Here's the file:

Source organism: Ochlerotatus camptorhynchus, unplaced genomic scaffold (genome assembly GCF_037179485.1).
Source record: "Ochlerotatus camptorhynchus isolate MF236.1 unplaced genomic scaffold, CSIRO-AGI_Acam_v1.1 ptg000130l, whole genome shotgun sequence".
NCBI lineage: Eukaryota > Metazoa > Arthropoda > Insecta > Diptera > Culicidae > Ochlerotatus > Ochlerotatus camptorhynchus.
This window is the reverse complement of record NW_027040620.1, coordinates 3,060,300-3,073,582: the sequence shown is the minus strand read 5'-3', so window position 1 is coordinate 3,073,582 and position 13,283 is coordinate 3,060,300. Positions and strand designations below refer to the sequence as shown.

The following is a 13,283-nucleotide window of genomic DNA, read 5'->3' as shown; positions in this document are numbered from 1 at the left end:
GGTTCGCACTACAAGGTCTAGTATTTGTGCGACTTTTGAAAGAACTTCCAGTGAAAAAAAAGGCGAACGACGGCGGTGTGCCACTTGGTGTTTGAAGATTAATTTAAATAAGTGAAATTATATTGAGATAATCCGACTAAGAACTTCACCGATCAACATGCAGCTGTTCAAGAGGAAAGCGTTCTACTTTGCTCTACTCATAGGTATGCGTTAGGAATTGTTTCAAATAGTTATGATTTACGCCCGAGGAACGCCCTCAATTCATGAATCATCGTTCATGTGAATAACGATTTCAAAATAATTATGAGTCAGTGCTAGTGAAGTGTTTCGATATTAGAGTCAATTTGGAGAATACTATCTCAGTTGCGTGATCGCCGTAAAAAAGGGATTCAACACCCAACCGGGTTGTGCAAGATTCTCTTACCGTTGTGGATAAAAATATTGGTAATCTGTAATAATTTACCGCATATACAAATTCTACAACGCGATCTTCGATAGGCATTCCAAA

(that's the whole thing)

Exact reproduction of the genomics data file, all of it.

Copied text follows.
Source organism: Ochlerotatus camptorhynchus, unplaced genomic scaffold (genome assembly GCF_037179485.1).
Source record: "Ochlerotatus camptorhynchus isolate MF236.1 unplaced genomic scaffold, CSIRO-AGI_Acam_v1.1 ptg000130l, whole genome shotgun sequence".
NCBI lineage: Eukaryota > Metazoa > Arthropoda > Insecta > Diptera > Culicidae > Ochlerotatus > Ochlerotatus camptorhynchus.
This window is the reverse complement of record NW_027040620.1, coordinates 3,060,300-3,073,582: the sequence shown is the minus strand read 5'-3', so window position 1 is coordinate 3,073,582 and position 13,283 is coordinate 3,060,300. Positions and strand designations below refer to the sequence as shown.

The following is a 13,283-nucleotide window of genomic DNA, read 5'->3' as shown; positions in this document are numbered from 1 at the left end:
GGTTCGCACTACAAGGTCTAGTATTTGTGCGACTTTTGAAAGAACTTCCAGTGAAAAAAAAGGCGAACGACGGCGGTGTGCCACTTGGTGTTTGAAGATTAATTTAAATAAGTGAAATTATATTGAGATAATCCGACTAAGAACTTCACCGATCAACATGCAGCTGTTCAAGAGGAAAGCGTTCTACTTTGCTCTACTCATAGGTATGCGTTAGGAATTGTTTCAAATAGTTATGATTTACGCCCGAGGAACGCCCTCAATTCATGAATCATCGTTCATGTGAATAACGATTTCAAAATAATTATGAGTCAGTGCTAGTGAAGTGTTTCGATATTAGAGTCAATTTGGAGAATACTATCTCAGTTGCGTGATCGCCGTAAAAAAGGGATTCAACACCCAACCGGGTTGTGCAAGATTCTCTTACCGTTGTGGATAAAAATATTGGTAATCTGTAATAATTTACCGCATATACAAATTCTACAACGCGATCTTCGATAGGCATTCCAAA